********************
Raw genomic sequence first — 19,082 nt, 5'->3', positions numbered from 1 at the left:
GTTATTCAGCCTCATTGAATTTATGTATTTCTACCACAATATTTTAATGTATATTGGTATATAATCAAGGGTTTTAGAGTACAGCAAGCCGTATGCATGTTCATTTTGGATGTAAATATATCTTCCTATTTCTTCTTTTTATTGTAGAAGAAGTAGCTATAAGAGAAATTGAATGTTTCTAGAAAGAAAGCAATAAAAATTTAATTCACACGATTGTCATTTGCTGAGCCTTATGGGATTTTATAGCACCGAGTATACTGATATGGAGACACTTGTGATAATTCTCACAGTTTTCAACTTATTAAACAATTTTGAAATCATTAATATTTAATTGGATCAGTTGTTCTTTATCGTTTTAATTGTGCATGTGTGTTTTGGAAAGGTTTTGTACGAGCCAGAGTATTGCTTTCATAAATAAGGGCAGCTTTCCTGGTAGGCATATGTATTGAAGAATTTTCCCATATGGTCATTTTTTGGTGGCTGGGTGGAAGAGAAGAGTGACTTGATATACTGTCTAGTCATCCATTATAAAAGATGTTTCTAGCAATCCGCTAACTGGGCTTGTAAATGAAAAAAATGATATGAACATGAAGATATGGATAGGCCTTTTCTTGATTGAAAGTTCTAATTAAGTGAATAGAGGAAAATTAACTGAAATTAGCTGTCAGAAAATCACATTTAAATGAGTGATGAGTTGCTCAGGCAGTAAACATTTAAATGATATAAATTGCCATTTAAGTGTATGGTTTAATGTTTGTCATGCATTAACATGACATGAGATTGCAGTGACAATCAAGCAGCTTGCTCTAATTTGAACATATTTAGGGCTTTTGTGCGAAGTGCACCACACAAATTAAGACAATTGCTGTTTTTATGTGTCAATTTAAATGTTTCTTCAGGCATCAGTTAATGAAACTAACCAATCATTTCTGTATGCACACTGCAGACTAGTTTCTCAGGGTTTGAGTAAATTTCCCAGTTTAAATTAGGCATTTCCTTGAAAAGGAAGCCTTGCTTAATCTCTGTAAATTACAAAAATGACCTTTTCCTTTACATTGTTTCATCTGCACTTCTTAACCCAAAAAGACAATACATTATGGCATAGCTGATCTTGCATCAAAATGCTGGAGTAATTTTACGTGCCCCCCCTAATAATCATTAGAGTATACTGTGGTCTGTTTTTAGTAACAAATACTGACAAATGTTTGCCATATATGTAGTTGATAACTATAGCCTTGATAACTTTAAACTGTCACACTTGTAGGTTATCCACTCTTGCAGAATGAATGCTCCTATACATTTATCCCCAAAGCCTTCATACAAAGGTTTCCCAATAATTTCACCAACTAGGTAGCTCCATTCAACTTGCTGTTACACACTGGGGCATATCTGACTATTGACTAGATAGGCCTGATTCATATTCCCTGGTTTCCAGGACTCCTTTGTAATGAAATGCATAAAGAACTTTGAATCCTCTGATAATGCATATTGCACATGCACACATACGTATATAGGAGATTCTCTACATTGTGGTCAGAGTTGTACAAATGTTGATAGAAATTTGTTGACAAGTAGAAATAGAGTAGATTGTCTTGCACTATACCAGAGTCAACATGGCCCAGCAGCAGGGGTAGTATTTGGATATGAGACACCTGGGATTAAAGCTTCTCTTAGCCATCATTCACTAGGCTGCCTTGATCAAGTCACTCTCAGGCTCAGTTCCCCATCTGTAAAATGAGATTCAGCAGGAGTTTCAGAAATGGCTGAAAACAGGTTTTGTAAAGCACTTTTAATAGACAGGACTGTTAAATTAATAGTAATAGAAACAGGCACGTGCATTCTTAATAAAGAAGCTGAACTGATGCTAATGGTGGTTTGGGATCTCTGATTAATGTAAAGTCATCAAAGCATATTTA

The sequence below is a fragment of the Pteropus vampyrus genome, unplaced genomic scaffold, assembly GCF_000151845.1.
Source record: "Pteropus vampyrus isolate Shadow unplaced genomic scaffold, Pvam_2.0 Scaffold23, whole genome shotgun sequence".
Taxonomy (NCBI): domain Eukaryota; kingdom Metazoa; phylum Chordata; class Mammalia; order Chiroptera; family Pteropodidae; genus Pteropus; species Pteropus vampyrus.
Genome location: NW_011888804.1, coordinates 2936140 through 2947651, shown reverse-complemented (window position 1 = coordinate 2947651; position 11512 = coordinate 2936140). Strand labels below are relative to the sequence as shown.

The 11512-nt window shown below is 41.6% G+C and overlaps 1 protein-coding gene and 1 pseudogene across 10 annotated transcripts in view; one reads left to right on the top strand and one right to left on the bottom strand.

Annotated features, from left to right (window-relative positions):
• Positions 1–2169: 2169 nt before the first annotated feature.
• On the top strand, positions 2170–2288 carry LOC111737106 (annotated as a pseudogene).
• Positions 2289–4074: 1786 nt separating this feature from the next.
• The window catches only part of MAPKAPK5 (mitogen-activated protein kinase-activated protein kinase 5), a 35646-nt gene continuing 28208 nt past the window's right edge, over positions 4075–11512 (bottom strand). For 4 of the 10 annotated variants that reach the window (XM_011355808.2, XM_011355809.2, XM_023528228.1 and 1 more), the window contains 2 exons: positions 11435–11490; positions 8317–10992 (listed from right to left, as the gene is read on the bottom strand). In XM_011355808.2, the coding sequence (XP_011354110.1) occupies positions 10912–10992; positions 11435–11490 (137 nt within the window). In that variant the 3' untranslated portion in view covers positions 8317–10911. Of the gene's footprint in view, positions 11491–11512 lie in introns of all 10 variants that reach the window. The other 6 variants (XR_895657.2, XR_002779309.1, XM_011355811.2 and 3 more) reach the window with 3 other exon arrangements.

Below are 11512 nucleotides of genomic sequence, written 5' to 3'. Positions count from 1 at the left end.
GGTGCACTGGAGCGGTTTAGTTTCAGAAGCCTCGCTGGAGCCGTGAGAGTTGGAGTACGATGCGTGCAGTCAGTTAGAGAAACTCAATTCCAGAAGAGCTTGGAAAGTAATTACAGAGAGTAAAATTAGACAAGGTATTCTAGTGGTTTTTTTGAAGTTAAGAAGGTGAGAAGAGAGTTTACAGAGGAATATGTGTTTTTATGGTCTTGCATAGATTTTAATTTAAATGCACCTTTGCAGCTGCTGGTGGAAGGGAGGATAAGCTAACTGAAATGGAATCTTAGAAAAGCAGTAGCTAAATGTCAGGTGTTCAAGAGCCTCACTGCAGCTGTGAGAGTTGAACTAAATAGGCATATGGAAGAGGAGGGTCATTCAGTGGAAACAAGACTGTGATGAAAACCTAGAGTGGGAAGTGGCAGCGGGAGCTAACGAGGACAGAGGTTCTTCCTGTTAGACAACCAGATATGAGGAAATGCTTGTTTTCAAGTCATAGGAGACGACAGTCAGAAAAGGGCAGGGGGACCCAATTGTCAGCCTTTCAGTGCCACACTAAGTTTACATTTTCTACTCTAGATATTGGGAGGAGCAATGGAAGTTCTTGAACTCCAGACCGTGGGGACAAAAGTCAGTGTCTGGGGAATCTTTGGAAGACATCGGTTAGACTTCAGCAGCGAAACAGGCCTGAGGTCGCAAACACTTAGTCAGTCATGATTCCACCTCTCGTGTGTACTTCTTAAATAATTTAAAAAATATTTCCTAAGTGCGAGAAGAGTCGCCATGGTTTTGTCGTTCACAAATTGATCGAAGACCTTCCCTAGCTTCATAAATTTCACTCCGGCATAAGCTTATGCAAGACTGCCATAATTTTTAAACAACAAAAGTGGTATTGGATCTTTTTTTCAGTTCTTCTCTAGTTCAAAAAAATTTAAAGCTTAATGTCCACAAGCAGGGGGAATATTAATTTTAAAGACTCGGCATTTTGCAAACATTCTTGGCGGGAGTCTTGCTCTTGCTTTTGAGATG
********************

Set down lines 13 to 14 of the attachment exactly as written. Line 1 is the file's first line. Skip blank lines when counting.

Below are 11512 nucleotides of genomic sequence, written 5' to 3'. Positions count from 1 at the left end.
GGTGCACTGGAGCGGTTTAGTTTCAGAAGCCTCGCTGGAGCCGTGAGAGTTGGAGTACGATGCGTGCAGTCAGTTAGAGAAACTCAATTCCAGAAGAGCTTGGAAAGTAATTACAGAGAGTAAAATTAGACAAGGTATTCTAGTGGTTTTTTTGAAGTTAAGAAGGTGAGAAGAGAGTTTACAGAGGAATATGTGTTTTTATGGTCTTGCATAGATTTTAATTTAAATGCACCTTTGCAGCTGCTGGTGGAAGGGAGGATAAGCTAACTGAAATGGAATCTTAGAAAAGCAGTAGCTAAATGTCAGGTGTTCAAGAGCCTCACTGCAGCTGTGAGAGTTGAACTAAATAGGCATATGGAAGAGGAGGGTCATTCAGTGGAAACAAGACTGTGATGAAAACCTAGAGTGGGAAGTGGCAGCGGGAGCTAACGAGGACAGAGGTTCTTCCTGTTAGACAACCAGATATGAGGAAATGCTTGTTTTCAAGTCATAGGAGACGACAGTCAGAAAAGGGCAGGGGGACCCAATTGTCAGCCTTTCAGTGCCACACTAAGTTTACATTTTCTACTCTAGATATTGGGAGGAGCAATGGAAGTTCTTGAACTCCAGACCGTGGGGACAAAAGTCAGTGTCTGGGGAATCTTTGGAAGACATCGGTTAGACTTCAGCAGCGAAACAGGCCTGAGGTCGCAAACACTTAGTCAGTCATGATTCCACCTCTCGTGTGTACTTCTTAAATAATTTAAAAAATATTTCCTAAGTGCGAGAAGAGTCGCCATGGTTTTGTCGTTCACAAATTGATCGAAGACCTTCCCTAGCTTCATAAATTTCACTCCGGCATAAGCTTATGCAAGACTGCCATAATTTTTAAACAACAAAAGTGGTATTGGATCTTTTTTTCAGTTCTTCTCTAGTTCAAAAAAATTTAAAGCTTAATGTCCACAAGCAGGGGGAATATTAATTTTAAAGACTCGGCATTTTGCAAACATTCTTGGCGGGAGTCTTGCTCTTGCTTTTGAGATG